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LT230T differential pictures


Vogler
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Good that you like it.

The R sure looks different, thanks for posting that photo! It seems to have considerably larger holes to let oil into the diff carrier.

Mads, it didn't look as sparkly when I opened the casing, it was more like the land of Mordor covered in black sticky oil. The last year I did seem to notice more heat coming from the gearbox tunnel.

I also made a gif of the diff gear, with an Ashcroft cross pin. Stupidly I forgot to include the copper shims in the pics.

The shims were completely gone when I disassembled the transfer box. One can see the circular scratches that the satellite gears made due to the absence of shims.

Greetings,

Joris

download-20200211-220821.gif

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15 hours ago, western said:

The R at the end of LT230R means it has parallel ROLLER bearings, whereas the T in LT230T means it has later TAPER roller bearings.

What difference can this make? Curious.

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Might be wrong but a taper bearing will need some preloading to seat everything properly. They're normally used when there are anticipated to be strong radial loads (if that's the right term). Think of a wheel bearing with two taper roller bearings set up opposite each other.

If you can picture it a normal roller bearing if used for a wheel would put much more loading onto one side of the rollers than the other. By using taper bearings the load is pushed more evenly across the bearing surface, but you need two of them to sit opposite one another.

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22 minutes ago, FridgeFreezer said:

2007-01-30_18.jpg

Intermediate shaft bearings - LT230T at the top, LT230R at the bottom. Personally I think the R looks a better design (much more bearing surface, larger pin to spread load on casing) but I'm no gearboxologist.

I'd have thought as the bearings wear on the roller variant you're going to get the shaft wobbling around a lot more and you can't alleviate this like on a wheel bearing by tensioning (which is what I assume the thread is for on the taper version).

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True enough Ed, although I wonder if the roller bearings would wear more slowly having much grater area?

While we're here, worth noting that the R has yellow metal thrust washers either end of this shaft to take side-loads, and given the LT230 propensity for elongating the hole in the case perhaps the R having a larger shaft and not taking any clamping load through the case would resist that particular failure?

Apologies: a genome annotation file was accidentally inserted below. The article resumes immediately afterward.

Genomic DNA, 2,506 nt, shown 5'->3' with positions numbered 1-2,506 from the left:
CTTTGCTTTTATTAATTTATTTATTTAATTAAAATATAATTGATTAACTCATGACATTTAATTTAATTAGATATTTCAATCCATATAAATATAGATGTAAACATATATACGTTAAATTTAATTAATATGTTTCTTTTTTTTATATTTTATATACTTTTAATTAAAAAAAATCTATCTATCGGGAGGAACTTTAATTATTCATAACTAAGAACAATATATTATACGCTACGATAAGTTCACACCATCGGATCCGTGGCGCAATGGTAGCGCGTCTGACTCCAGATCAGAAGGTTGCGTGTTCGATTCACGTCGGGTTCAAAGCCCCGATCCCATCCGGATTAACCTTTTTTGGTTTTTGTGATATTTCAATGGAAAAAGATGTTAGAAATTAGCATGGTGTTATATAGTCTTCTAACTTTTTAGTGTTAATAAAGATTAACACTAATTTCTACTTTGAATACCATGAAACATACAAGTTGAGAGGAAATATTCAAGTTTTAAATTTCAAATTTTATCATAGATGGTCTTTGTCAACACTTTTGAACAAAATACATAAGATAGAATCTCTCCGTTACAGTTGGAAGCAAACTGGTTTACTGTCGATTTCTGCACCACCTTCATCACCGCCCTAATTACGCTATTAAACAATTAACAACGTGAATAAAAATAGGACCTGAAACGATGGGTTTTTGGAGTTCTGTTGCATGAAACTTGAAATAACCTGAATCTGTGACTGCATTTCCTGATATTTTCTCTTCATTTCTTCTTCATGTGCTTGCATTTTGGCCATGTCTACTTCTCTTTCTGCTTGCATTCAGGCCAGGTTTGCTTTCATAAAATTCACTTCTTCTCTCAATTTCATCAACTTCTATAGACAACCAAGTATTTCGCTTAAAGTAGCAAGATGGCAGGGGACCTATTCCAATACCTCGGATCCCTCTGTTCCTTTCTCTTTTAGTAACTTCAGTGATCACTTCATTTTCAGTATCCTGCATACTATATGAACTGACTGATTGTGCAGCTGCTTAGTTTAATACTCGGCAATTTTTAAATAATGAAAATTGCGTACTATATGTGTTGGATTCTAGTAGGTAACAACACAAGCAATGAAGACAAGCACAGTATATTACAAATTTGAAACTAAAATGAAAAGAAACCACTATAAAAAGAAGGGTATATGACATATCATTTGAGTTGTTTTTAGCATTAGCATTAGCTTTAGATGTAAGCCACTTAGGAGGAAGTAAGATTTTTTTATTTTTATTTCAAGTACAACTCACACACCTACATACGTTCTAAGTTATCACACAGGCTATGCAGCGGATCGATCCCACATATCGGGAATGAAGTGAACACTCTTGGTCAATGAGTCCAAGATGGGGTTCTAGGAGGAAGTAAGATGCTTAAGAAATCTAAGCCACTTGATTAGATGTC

LT230R.jpg.f5204cf4e59bf07502970d4391c64da3.jpg

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8 minutes ago, Red90 said:

Roller bearings don't wear....

That has to be one of the most laughable statements of all time :hysterical:

They might wear slower than other bearing types but they'll still wear all the same. The only bearing type I can think of at the moment that will produce next to no wear is an air or oil bearing provided no contaminants get in them.

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27 minutes ago, Ed Poore said:

That has to be one of the most laughable statements of all time :hysterical:

They might wear slower than other bearing types but they'll still wear all the same. The only bearing type I can think of at the moment that will produce next to no wear is an air or oil bearing provided no contaminants get in them.

I assume that you do not understand the definition of "wear". Obviously it can happen from contamination. But contamination aside, roller bearing failure modes do not include wear.  Overloading or overlife use failures are from fatigue of the metal which leads to spalling of the surface.  To the untrained, this may appear to be wear.  Bearings are sized to a load and life that will leave them unchanged through their life period and will show not change in dimensions unless this load or life is exceeded as long as the lubricant is maintained and not contaminated.  There is no "wear" of the parts.

As to the design change shown above, they most likely changed as it is easier to setup the taper roller bearings.  There is little thrust load, so the benefit is little from a bearing loading perspective.

Edited by Red90
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1 hour ago, Gazzar said:

 

Is the lt230 derived from the series 1 tonne transfer box?

It looks kind of familiar...

 In fact the original transfer box principle, albeit without permanent four-wheel drive, dates back to the Series I of 1948. mentioned in https://www.autoexpress.co.uk/land-rover/range-rover/100624/lt230-the-best-ever-transfer-box

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